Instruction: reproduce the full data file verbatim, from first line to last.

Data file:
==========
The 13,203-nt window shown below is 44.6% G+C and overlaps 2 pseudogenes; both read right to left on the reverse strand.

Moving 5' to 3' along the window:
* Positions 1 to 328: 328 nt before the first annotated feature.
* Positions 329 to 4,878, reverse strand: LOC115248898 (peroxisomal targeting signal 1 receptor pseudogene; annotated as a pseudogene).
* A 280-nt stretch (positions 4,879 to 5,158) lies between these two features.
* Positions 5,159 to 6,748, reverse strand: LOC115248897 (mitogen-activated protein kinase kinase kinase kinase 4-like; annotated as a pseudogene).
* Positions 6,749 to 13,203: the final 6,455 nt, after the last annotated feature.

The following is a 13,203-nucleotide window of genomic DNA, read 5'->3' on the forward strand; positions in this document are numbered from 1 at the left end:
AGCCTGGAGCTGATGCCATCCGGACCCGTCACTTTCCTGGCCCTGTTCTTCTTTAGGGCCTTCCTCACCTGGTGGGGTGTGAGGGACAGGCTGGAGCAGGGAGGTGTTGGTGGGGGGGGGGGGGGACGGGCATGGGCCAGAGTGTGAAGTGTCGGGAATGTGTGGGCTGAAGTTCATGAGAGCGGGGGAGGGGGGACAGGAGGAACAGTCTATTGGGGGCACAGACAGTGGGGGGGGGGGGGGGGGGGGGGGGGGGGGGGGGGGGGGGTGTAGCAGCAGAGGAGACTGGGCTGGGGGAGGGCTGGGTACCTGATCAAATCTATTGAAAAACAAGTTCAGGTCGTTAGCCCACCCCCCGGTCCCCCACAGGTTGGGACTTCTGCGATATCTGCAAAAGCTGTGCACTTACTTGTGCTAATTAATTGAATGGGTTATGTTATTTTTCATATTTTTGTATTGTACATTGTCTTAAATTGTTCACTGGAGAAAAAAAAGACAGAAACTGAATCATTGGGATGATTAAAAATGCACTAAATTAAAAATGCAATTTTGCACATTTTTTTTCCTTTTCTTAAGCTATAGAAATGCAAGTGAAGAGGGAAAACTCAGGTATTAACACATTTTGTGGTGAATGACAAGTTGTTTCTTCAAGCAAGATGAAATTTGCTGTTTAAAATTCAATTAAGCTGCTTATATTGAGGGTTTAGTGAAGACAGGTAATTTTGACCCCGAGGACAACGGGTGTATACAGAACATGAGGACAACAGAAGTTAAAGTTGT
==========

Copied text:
The 13,203-nt window shown below is 44.6% G+C and overlaps 2 pseudogenes; both read right to left on the reverse strand.

Moving 5' to 3' along the window:
* Positions 1 to 328: 328 nt before the first annotated feature.
* Positions 329 to 4,878, reverse strand: LOC115248898 (peroxisomal targeting signal 1 receptor pseudogene; annotated as a pseudogene).
* A 280-nt stretch (positions 4,879 to 5,158) lies between these two features.
* Positions 5,159 to 6,748, reverse strand: LOC115248897 (mitogen-activated protein kinase kinase kinase kinase 4-like; annotated as a pseudogene).
* Positions 6,749 to 13,203: the final 6,455 nt, after the last annotated feature.

The following is a 13,203-nucleotide window of genomic DNA, read 5'->3' on the forward strand; positions in this document are numbered from 1 at the left end:
AGCCTGGAGCTGATGCCATCCGGACCCGTCACTTTCCTGGCCCTGTTCTTCTTTAGGGCCTTCCTCACCTGGTGGGGTGTGAGGGACAGGCTGGAGCAGGGAGGTGTTGGTGGGGGGGGGGGGGGACGGGCATGGGCCAGAGTGTGAAGTGTCGGGAATGTGTGGGCTGAAGTTCATGAGAGCGGGGGAGGGGGGACAGGAGGAACAGTCTATTGGGGGCACAGACAGTGGGGGGGGGGGGGGGGGGGGGGGGGGGGGGGGGGGGGGGTGTAGCAGCAGAGGAGACTGGGCTGGGGGAGGGCTGGGTACCTGATCAAATCTATTGAAAAACAAGTTCAGGTCGTTAGCCCACCCCCCGGTCCCCCACAGGTTGGGACTTCTGCGATATCTGCAAAAGCTGTGCACTTACTTGTGCTAATTAATTGAATGGGTTATGTTATTTTTCATATTTTTGTATTGTACATTGTCTTAAATTGTTCACTGGAGAAAAAAAAGACAGAAACTGAATCATTGGGATGATTAAAAATGCACTAAATTAAAAATGCAATTTTGCACATTTTTTTTCCTTTTCTTAAGCTATAGAAATGCAAGTGAAGAGGGAAAACTCAGGTATTAACACATTTTGTGGTGAATGACAAGTTGTTTCTTCAAGCAAGATGAAATTTGCTGTTTAAAATTCAATTAAGCTGCTTATATTGAGGGTTTAGTGAAGACAGGTAATTTTGACCCCGAGGACAACGGGTGTATACAGAACATGAGGACAACAGAAGTTAAAGTTGT